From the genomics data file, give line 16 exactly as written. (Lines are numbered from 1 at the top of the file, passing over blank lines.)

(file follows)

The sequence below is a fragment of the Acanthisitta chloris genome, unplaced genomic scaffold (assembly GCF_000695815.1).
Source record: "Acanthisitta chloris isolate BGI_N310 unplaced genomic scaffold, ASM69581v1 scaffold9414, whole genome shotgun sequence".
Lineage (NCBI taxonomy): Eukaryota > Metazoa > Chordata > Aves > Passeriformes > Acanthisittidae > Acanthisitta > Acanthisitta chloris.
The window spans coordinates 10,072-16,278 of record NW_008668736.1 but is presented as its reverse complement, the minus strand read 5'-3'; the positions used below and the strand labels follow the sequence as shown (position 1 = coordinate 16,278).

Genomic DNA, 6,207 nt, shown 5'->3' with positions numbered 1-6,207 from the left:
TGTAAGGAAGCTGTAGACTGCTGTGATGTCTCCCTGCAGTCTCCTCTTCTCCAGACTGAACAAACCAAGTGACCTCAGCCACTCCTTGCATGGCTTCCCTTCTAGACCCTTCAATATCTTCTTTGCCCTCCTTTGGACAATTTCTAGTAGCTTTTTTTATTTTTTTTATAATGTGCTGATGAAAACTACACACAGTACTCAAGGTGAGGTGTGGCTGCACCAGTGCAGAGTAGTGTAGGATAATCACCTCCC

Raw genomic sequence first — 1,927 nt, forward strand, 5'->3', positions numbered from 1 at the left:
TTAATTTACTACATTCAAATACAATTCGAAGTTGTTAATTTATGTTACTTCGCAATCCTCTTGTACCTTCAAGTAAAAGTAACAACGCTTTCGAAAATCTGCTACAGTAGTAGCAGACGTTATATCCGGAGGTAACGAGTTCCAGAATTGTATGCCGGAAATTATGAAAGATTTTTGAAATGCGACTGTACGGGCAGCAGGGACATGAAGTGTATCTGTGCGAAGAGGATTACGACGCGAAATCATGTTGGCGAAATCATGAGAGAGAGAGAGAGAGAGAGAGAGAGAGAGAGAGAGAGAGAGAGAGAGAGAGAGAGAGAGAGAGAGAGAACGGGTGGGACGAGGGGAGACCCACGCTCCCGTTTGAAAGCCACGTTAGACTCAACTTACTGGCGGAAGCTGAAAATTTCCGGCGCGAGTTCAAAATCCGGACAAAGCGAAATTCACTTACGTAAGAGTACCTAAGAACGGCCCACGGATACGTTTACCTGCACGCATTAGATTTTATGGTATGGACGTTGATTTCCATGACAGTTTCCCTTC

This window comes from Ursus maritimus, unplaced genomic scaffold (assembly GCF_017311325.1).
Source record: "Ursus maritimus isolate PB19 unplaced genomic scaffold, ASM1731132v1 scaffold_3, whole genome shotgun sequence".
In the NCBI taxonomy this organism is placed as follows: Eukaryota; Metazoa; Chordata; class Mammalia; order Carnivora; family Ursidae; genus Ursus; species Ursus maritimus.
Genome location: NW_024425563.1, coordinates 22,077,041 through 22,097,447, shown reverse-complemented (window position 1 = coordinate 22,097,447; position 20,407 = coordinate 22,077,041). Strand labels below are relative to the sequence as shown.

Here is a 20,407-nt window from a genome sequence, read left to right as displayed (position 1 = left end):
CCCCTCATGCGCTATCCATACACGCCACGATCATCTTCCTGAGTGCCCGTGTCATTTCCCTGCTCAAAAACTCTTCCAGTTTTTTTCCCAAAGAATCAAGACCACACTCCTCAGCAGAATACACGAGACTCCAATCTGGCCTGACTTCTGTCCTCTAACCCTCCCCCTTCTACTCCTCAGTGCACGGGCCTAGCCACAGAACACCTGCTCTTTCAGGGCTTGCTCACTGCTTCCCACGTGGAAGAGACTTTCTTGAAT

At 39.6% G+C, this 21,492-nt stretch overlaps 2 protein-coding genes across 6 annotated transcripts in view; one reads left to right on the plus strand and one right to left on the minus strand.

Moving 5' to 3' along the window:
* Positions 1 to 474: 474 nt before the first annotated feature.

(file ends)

Moving 5' to 3' along the window: